Getting Your Weight Back on the Deadlift: A Simple Trick

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I woke up this morning struggling to come up with something to write about. Whenever that happens I tend to default to my wheelhouse…..

…..Deadlifts.

 

Well, it’s either that or I start breaking down plot points of some my favorite 90’s television shows like Melrose Place, Party of Five, or 90210.

For instance:

  • I’ll tell you right now, Billy and Allison were doomed to fail. Once you break the roommate-to-lovers barrier it’s all over and stuff starts getting weird. Plus when you throw Amanda (Heather Locklear) into the mix…well, shits bound to go down. (Melrose Place).
  • Sarah Merrin (Jennifer Love Hewitt): the greatest high-school girlfriend ever? (Party of Five).
  • Is this a scene from 90210 or an actual video from one of my high school dances?

 

These are all IMPORTANT QUESTIONS people.

Joking aside (but not really joking), one of the more prevalent snafus with regards to people’s deadlift technique is their inability to get their weight back. This can lead to a few issues:

  1. One’s weight shifting forward (anteriorly) resulting in pulling through the toes rather than the heels.
  2. The barbell, in this case, will often “get away” from the lifter.
  3. Both scenarios resulting in a poor line of pull where the axis of rotation is further away from the barbell oftentimes compromising low back (spinal) integrity.
  4. More to the point: the barbell feels like a goddamn magnet is attached to it.

One trick I often use is to cue people to use the barbell as a counterbalance to get their weight back, as if they’re trying to wedge themselves into the floor:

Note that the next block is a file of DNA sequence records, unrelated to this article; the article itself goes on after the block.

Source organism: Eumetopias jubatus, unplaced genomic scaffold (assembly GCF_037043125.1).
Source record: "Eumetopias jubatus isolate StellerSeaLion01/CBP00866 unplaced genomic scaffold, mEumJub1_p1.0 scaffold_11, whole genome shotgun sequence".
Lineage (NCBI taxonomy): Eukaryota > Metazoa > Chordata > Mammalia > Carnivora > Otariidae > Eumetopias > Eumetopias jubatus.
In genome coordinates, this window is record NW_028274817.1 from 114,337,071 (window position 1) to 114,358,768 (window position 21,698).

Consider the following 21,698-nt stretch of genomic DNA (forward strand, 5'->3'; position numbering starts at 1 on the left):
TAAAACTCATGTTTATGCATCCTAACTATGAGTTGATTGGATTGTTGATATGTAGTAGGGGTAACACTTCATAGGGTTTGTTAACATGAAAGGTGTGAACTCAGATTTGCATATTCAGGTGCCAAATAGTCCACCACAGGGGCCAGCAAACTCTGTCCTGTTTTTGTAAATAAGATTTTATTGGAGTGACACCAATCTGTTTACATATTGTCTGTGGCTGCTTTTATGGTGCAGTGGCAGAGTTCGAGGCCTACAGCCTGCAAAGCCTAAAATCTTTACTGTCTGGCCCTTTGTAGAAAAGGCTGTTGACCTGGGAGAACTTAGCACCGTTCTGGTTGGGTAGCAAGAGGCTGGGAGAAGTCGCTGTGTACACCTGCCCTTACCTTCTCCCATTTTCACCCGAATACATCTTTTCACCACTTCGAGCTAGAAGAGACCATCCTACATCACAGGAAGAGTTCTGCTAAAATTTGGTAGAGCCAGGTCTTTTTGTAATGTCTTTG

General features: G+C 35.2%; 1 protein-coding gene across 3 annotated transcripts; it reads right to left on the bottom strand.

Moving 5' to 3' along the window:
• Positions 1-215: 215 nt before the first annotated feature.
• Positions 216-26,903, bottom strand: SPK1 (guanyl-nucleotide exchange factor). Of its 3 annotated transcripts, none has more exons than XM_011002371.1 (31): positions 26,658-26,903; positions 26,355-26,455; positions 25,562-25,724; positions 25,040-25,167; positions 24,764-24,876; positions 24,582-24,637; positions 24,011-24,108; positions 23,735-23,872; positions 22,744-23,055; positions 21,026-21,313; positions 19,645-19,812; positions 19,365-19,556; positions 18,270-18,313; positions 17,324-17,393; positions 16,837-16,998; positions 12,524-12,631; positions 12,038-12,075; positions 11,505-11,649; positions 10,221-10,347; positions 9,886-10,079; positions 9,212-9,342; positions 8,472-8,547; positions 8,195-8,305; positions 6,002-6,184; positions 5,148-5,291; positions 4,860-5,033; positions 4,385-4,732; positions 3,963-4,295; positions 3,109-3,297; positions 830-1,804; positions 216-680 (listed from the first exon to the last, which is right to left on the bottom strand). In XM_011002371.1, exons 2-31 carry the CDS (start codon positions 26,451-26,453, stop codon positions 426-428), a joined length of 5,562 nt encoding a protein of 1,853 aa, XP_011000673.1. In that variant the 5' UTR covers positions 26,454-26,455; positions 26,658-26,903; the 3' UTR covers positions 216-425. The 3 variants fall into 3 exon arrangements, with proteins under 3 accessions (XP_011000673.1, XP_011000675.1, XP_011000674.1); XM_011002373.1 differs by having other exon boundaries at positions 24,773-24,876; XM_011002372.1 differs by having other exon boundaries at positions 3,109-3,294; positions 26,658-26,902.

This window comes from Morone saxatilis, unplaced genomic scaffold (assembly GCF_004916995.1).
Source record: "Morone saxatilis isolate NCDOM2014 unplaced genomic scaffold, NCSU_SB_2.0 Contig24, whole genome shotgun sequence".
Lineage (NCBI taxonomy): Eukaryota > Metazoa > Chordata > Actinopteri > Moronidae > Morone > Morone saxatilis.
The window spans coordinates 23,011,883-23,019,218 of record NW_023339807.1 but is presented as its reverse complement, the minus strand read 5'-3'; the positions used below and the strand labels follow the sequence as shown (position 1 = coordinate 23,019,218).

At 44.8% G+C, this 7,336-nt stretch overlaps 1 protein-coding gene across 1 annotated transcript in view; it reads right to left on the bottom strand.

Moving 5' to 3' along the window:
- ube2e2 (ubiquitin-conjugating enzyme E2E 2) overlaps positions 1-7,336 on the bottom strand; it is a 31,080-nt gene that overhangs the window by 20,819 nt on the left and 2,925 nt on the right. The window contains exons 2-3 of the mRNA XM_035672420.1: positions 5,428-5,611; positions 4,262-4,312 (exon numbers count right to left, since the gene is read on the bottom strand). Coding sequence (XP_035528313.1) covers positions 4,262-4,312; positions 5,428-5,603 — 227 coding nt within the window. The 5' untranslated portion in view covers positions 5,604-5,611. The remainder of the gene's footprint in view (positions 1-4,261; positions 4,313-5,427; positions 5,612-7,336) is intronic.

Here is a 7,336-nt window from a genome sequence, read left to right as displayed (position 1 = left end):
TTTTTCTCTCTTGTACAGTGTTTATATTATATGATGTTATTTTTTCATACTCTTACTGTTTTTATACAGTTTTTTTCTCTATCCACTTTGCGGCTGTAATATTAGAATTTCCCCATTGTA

But Wait, There’s More

However, different people learn shit differently. How’s that for putting something eloquently? While some people are more visual or auditory learners (either showing or telling them what to do), others are more kinesthetic learners. Meaning, sometimes, in order to understand what their body is doing in space, they may need a little more feedback.

This is where using props comes in handy.

One trick I like to use to teach people what it means to get their weight back is to use a box.

 

The idea is to set a box underneath so that when they grab the barbell they have to “sit back” until they feel the box. It’s important to note it’s more of less a hover than it is actually sitting back onto the box entirely.The objective is to maintain tension throughout. I.e., no relaxing on the box.

I don’t know, I find it works well for some people and it’s always cool to witness the “ah-HA” moment when they finally get it.

Give it a try and let me know what you think,

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  • B. N.

    Tony – Another great article. These reminders are very important.

    However…before I clicked on your article I thought you meant getting weight back in terms of lbs! I thought you would provide some amazing tips (that involved absolutely no work or effort on my part of course) to easily exceed my one-rep . 🙂

    • TonyGentilcore

      I guess I need to work on my blog titles…..;o)

  • Elizabeth

    What about when you have the weight too far back? Sometimes I find myself rocking back on my heels and needing to take a step back to catch my balance.

    • TonyGentilcore

      Be sure to push your toes into the floor. Also, making sure you “find” your hamstrings is important too. If you go too far back, and make it too squatty, you won’t feel your hamstrings.

  • Eric Snowball

    When using a box help get an athletes weight back, how high should the box be? In any instance that I have heard/read, the crease of the hip should be at least slightly above the knee joint when deadlifting, but in your video it seems (admittedly through baggy sweatpants) that your hip is level to you knee. Any thoughts you could share would be very helpful and much appreciated. Cheers.

  • Guzzy

    Loved Party of Five. Excellent article. Thanks!! Tony when you are in Vancouver is the workshop for trainers only or is there a time/section carved out for lifters/clients of trainers?